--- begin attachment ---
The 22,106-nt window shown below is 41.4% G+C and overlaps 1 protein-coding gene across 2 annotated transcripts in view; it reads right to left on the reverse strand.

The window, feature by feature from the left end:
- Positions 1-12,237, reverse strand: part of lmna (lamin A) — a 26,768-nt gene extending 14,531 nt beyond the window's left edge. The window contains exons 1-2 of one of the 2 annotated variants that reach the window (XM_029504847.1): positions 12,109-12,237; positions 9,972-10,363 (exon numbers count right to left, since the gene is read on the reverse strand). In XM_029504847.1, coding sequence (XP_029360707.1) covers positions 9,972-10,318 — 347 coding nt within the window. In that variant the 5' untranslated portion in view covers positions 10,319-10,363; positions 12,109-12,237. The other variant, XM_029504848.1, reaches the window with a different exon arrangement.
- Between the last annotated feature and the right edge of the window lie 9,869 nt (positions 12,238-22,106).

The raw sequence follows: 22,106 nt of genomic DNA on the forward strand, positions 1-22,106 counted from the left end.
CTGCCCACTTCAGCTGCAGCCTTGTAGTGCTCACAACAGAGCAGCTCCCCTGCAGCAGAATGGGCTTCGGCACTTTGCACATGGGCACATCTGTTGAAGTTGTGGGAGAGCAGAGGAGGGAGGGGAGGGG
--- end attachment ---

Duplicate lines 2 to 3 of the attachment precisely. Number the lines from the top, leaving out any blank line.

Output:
The window, feature by feature from the left end:
- Positions 1-12,237, reverse strand: part of lmna (lamin A) — a 26,768-nt gene extending 14,531 nt beyond the window's left edge. The window contains exons 1-2 of one of the 2 annotated variants that reach the window (XM_029504847.1): positions 12,109-12,237; positions 9,972-10,363 (exon numbers count right to left, since the gene is read on the reverse strand). In XM_029504847.1, coding sequence (XP_029360707.1) covers positions 9,972-10,318 — 347 coding nt within the window. In that variant the 5' untranslated portion in view covers positions 10,319-10,363; positions 12,109-12,237. The other variant, XM_029504848.1, reaches the window with a different exon arrangement.